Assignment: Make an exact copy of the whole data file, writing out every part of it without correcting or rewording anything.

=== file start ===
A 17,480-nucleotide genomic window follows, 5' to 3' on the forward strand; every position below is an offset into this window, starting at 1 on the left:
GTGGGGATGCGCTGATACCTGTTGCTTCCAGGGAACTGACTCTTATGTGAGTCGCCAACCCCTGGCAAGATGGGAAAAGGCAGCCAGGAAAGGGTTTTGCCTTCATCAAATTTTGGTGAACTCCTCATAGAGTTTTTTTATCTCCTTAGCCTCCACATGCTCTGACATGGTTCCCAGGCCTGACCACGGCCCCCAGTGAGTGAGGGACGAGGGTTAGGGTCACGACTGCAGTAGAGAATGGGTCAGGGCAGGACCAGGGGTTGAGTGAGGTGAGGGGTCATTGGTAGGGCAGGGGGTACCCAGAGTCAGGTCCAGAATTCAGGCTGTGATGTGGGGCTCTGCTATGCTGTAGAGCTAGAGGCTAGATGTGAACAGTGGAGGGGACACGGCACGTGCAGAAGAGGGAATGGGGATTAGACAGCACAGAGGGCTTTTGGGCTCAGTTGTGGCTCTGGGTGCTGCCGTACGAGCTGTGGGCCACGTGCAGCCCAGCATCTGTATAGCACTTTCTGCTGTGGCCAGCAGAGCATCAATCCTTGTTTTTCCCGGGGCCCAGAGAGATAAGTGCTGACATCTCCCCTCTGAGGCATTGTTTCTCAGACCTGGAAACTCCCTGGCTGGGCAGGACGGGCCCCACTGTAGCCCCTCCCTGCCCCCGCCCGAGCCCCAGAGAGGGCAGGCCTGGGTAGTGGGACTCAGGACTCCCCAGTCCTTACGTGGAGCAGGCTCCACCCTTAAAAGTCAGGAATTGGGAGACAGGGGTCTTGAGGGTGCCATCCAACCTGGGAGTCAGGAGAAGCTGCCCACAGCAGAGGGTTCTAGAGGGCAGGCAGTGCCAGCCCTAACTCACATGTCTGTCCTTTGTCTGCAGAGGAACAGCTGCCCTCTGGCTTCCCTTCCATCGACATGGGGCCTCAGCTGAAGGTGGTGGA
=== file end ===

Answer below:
A 17,480-nucleotide genomic window follows, 5' to 3' on the forward strand; every position below is an offset into this window, starting at 1 on the left:
GTGGGGATGCGCTGATACCTGTTGCTTCCAGGGAACTGACTCTTATGTGAGTCGCCAACCCCTGGCAAGATGGGAAAAGGCAGCCAGGAAAGGGTTTTGCCTTCATCAAATTTTGGTGAACTCCTCATAGAGTTTTTTTATCTCCTTAGCCTCCACATGCTCTGACATGGTTCCCAGGCCTGACCACGGCCCCCAGTGAGTGAGGGACGAGGGTTAGGGTCACGACTGCAGTAGAGAATGGGTCAGGGCAGGACCAGGGGTTGAGTGAGGTGAGGGGTCATTGGTAGGGCAGGGGGTACCCAGAGTCAGGTCCAGAATTCAGGCTGTGATGTGGGGCTCTGCTATGCTGTAGAGCTAGAGGCTAGATGTGAACAGTGGAGGGGACACGGCACGTGCAGAAGAGGGAATGGGGATTAGACAGCACAGAGGGCTTTTGGGCTCAGTTGTGGCTCTGGGTGCTGCCGTACGAGCTGTGGGCCACGTGCAGCCCAGCATCTGTATAGCACTTTCTGCTGTGGCCAGCAGAGCATCAATCCTTGTTTTTCCCGGGGCCCAGAGAGATAAGTGCTGACATCTCCCCTCTGAGGCATTGTTTCTCAGACCTGGAAACTCCCTGGCTGGGCAGGACGGGCCCCACTGTAGCCCCTCCCTGCCCCCGCCCGAGCCCCAGAGAGGGCAGGCCTGGGTAGTGGGACTCAGGACTCCCCAGTCCTTACGTGGAGCAGGCTCCACCCTTAAAAGTCAGGAATTGGGAGACAGGGGTCTTGAGGGTGCCATCCAACCTGGGAGTCAGGAGAAGCTGCCCACAGCAGAGGGTTCTAGAGGGCAGGCAGTGCCAGCCCTAACTCACATGTCTGTCCTTTGTCTGCAGAGGAACAGCTGCCCTCTGGCTTCCCTTCCATCGACATGGGGCCTCAGCTGAAGGTGGTGGA